WESTFIELD, Mass. (WWLP) – As the battle over this epidemic continues — communities throughout western Massachusetts are honoring loved ones who have lost their battle to the disease. Many people opening up for the first time.

It was a moment of reflection in Westfield’s Park Square – to remember those who have died from an overdose and acknowledge the grief of family and friends left behind. The city’s health department hosting an overdose awareness vigil on International Overdose Awareness Day to put an end to the stigma against substance abuse.

22News spoke with Mark Jachym, Springfield’s Community Outreach Coordinator, who said “Last year we had over 107,000 people die and something like this what we want to do is acknowledge, show respect for the folks who have passed and basically bring the topic to the forefront.”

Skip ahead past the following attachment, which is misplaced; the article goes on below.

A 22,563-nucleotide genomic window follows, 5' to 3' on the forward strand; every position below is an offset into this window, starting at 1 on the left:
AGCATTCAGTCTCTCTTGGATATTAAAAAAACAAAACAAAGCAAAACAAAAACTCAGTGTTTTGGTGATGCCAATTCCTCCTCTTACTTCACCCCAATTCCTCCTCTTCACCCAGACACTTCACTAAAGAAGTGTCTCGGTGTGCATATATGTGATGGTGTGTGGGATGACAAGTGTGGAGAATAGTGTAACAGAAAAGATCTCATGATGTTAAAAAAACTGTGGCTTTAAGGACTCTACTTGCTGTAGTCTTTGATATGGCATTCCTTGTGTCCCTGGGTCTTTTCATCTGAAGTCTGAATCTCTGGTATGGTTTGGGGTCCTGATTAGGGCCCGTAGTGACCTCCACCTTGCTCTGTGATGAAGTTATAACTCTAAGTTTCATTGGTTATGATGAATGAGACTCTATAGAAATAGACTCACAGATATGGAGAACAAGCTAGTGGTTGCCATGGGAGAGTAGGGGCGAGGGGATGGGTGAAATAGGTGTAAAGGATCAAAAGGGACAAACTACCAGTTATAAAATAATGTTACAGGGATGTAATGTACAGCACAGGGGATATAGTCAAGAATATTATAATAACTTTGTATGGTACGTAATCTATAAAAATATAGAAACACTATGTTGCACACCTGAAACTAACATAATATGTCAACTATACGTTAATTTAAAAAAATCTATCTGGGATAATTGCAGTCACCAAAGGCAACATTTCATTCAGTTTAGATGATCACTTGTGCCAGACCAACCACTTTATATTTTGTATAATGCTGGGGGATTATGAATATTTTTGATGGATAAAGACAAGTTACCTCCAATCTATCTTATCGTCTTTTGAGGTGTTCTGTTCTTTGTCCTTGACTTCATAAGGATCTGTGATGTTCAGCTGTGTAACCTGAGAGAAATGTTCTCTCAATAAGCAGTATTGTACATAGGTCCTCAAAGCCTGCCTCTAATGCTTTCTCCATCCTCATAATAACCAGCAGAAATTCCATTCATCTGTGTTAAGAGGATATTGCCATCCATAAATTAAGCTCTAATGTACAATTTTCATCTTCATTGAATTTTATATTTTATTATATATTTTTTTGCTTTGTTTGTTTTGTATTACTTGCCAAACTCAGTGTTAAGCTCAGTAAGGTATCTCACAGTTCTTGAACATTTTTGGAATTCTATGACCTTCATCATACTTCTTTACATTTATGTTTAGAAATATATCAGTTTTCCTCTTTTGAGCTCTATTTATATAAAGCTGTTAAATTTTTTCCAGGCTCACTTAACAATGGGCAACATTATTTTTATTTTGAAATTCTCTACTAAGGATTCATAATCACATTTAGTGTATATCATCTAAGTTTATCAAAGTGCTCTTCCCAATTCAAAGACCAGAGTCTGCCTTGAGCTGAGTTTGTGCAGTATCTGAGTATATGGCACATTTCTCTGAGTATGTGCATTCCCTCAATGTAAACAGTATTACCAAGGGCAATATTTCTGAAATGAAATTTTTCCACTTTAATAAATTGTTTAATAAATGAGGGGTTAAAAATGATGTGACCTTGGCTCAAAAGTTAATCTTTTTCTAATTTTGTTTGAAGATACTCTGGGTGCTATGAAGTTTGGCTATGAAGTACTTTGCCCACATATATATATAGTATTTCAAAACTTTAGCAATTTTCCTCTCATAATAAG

Pittsfield, Ware and Westfield are cities that saw noticeable spikes in opioid overdoses in 2021 all increasing by at least 20-percent. Over the last five years overdoses in Western Massachusetts have increased by 64-percent.


Irivary’s substance abuse has affected his relationship with his two sons. He attended the vigil for support – hoping one day he can have that bond that he never had growing up with his own father.

“I did a lot of things that I am not proud of due to my disease,” said Denie Irivary who has been fighting his addiction for more than 30 years.

“Someday I’ll be able to have that father-son relationship that I never had. and that is what inspires me to go forward and knowing that maybe someday my sons are going to be able to come back into my life,” said Irivary.


Opioid-related overdoses are the leading cause of death and the United States ranks number-one in the world. Vigil goers opening their hearts to the people left behind — and to those still struggling — hoping for a brighter future.

“If they think someone is struggling, let’s talk about it. be open about it. No stigma, no judgements, nothing like that,” said Irivary.